by Suzanne on May 21st, 2011
Den Reinen ist Alles rein, den…. from Jugend 1896, Band 1 (Nr. 1-26), page 289 – click to enlarge
Okay, so I’ll freely admit that I took the announcement of a special Jugendstil exhibition at MKG Hamburg as an excuse to obsessively plunder the online archives of Munich/Leipzig’s weekly fin-de-siècle Jugend magazine that the University Library Heidelberg kindly put online for… err… 4 hours?
Die Kugelläuferin by Fidus from Jugend 1896, Band 1 (Nr. 1-26), page 297 – click to enlarge
You may have seen some of the more symbolist pieces – mainly works by Hugo Reinhold Karl Johann Höppener a.k.a. Fidus – pop up on various Tumblrs around the end of last year fueled by an article on John Coulthart’s feuilleton, if I’m not mistaken.
Scene im Hades from Jugend 1896, Band 2 (Nr. 27-52), page 815 – click to enlarge
At any rate, if you have some time on your hands to check out the archives, it is indeed very interesting to witness how styles changed from 1896 to around 1905 – in the case of Jugend magazine, you’ll notice a shift from the frivolous to the restrictive, from the decorative to the minimalist, from the experimental to the organised, the ornamental to the photographic. It’s a very curious and somewhat melancholy thing how layout changes and ever more invasive ads rang in modernity in the microcosmos of an arts and crafts magazine.
Der Wolken[...] by Fidus from Jugend 1896, Band 1 (Nr. 1-26), page 60/61 – click to enlarge
If you pay very close attention, you may even find some rather dark pieces by Käthe Kollwitz as well as a multitude of ever more ridiculous and subliminal Odol ads (i, ii, iii, iv, v, vi – the list could frankly go on forever, but HELL, I never even liked Odol).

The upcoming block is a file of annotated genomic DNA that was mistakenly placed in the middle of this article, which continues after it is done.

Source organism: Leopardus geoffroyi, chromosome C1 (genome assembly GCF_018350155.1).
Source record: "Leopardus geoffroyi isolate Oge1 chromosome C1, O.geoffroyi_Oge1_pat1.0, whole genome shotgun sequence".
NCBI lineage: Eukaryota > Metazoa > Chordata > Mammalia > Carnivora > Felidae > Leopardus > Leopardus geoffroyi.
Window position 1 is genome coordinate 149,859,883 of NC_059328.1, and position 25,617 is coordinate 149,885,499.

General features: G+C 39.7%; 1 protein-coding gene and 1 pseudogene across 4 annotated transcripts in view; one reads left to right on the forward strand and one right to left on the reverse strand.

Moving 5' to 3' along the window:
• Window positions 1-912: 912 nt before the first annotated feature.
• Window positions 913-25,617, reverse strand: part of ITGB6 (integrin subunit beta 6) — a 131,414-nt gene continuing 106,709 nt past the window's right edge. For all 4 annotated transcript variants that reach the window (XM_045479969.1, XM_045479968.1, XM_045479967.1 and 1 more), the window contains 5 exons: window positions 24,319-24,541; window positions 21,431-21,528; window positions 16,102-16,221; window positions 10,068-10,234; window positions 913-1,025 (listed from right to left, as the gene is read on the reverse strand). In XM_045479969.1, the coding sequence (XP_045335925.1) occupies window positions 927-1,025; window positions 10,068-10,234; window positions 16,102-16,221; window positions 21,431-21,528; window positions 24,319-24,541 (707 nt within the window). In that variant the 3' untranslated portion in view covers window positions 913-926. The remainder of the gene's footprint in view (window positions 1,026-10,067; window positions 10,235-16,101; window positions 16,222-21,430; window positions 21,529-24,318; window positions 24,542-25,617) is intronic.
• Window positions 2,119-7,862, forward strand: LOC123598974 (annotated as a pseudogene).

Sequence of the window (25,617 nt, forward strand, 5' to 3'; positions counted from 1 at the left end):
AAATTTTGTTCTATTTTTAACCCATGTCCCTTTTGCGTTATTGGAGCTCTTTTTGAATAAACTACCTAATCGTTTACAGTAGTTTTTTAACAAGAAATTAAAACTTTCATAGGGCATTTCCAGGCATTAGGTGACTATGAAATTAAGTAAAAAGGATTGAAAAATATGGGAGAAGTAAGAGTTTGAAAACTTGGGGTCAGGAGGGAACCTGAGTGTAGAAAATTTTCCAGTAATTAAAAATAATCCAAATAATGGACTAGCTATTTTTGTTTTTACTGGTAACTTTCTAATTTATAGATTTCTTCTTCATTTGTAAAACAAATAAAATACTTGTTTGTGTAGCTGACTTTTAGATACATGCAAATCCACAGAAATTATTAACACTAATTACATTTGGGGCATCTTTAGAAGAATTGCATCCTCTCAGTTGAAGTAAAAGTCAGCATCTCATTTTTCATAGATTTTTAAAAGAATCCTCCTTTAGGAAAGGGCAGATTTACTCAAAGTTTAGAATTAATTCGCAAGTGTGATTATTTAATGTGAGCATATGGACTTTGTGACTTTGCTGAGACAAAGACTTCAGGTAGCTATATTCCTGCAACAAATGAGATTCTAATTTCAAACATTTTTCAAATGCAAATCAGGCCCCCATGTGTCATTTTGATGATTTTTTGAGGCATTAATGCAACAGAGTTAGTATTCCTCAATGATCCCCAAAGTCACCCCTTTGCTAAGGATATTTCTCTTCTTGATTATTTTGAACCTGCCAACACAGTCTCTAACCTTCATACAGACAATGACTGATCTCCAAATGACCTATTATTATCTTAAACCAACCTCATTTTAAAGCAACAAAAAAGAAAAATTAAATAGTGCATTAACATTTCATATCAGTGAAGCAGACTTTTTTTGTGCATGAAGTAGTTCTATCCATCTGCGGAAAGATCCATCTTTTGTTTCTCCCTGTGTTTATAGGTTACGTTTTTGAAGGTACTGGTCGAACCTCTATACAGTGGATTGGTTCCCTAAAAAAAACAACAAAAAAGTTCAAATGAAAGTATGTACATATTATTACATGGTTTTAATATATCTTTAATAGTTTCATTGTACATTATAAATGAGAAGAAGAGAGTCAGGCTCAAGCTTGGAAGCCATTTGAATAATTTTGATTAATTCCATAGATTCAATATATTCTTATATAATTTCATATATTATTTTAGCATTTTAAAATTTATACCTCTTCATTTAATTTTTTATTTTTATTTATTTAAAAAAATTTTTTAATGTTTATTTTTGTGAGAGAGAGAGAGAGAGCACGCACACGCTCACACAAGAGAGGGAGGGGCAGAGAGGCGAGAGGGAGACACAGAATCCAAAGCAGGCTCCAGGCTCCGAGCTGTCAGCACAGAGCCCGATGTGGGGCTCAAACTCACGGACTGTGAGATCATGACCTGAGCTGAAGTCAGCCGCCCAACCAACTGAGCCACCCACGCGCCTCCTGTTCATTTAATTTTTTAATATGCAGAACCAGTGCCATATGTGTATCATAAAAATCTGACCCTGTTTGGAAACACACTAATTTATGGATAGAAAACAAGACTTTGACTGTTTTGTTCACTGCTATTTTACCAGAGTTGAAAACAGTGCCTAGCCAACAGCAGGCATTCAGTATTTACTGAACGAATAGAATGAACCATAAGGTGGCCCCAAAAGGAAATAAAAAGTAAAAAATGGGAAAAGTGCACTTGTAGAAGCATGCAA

Am Grossen Gitter by Fidus from Jugend 1905, Band 1 (Nr. 1-26), page 309 – click to enlarge
Back to the exhibition though: It opened yesterday at Museum für Kunst und Gewerbe (MKG) in Hamburg and will remain on display until the end of August. Its title Grafikdesign im Jugendstil. Der Aufbruch des Bildes in den Alltag promises a very transdisciplinary approach to the osmotic Jugendstil, the “explodierenden Bilderwelt” as the MKG puts it and although I haven’t received the official preview images yet, I am confident that with 350 artworks from the turn of the century, this is an exhibition of high educational and aesthetic value.
I can still remember my first visit to the MKG and their collection of Jugendstil furniture, jewellery and art is already breathtaking. Add to that hundreds of graphic works that have influenced neo-symbolist artists of today to an astounding degree, then I really wouldn’t miss it.
All details below.
Das neue Strahlen from Jugend 1896, Band 1 (Nr. 1-26), page 81 – click to enlarge
On show: May 20 – Aug 28, 2011
Gallery hours: Tue – Sun: 11 AM – 6 PM, Thu: 11 AM – 9 PM